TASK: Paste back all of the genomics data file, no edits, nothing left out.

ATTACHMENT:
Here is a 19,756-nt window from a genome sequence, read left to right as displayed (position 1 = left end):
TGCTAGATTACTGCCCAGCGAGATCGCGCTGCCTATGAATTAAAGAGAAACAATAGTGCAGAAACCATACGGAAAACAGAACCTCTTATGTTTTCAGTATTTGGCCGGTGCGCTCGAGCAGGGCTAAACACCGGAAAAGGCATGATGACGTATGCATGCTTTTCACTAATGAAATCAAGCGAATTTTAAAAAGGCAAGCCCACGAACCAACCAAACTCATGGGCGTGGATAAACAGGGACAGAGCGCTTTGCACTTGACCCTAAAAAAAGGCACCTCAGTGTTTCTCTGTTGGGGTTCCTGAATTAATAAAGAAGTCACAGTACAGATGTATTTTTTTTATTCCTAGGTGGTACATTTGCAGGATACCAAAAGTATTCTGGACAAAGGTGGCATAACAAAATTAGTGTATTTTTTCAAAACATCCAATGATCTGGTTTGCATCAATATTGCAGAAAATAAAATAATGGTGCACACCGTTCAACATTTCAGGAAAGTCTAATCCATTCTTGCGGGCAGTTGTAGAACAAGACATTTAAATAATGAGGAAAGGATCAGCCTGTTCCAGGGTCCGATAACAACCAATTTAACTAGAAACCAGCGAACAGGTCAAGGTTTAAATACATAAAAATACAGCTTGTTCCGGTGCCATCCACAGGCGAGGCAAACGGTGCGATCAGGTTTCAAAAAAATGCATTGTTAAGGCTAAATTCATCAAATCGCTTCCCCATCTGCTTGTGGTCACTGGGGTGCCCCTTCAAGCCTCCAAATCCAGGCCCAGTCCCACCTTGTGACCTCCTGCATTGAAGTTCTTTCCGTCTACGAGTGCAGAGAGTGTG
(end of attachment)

Here is a 19,756-nt window from a genome sequence, read left to right as displayed (position 1 = left end):
TGCTAGATTACTGCCCAGCGAGATCGCGCTGCCTATGAATTAAAGAGAAACAATAGTGCAGAAACCATACGGAAAACAGAACCTCTTATGTTTTCAGTATTTGGCCGGTGCGCTCGAGCAGGGCTAAACACCGGAAAAGGCATGATGACGTATGCATGCTTTTCACTAATGAAATCAAGCGAATTTTAAAAAGGCAAGCCCACGAACCAACCAAACTCATGGGCGTGGATAAACAGGGACAGAGCGCTTTGCACTTGACCCTAAAAAAAGGCACCTCAGTGTTTCTCTGTTGGGGTTCCTGAATTAATAAAGAAGTCACAGTACAGATGTATTTTTTTTATTCCTAGGTGGTACATTTGCAGGATACCAAAAGTATTCTGGACAAAGGTGGCATAACAAAATTAGTGTATTTTTTCAAAACATCCAATGATCTGGTTTGCATCAATATTGCAGAAAATAAAATAATGGTGCACACCGTTCAACATTTCAGGAAAGTCTAATCCATTCTTGCGGGCAGTTGTAGAACAAGACATTTAAATAATGAGGAAAGGATCAGCCTGTTCCAGGGTCCGATAACAACCAATTTAACTAGAAACCAGCGAACAGGTCAAGGTTTAAATACATAAAAATACAGCTTGTTCCGGTGCCATCCACAGGCGAGGCAAACGGTGCGATCAGGTTTCAAAAAAATGCATTGTTAAGGCTAAATTCATCAAATCGCTTCCCCATCTGCTTGTGGTCACTGGGGTGCCCCTTCAAGCCTCCAAATCCAGGCCCAGTCCCACCTTGTGACCTCCTGCATTGAAGTTCTTTCCGTCTACGAGTGCAGAGAGTGTG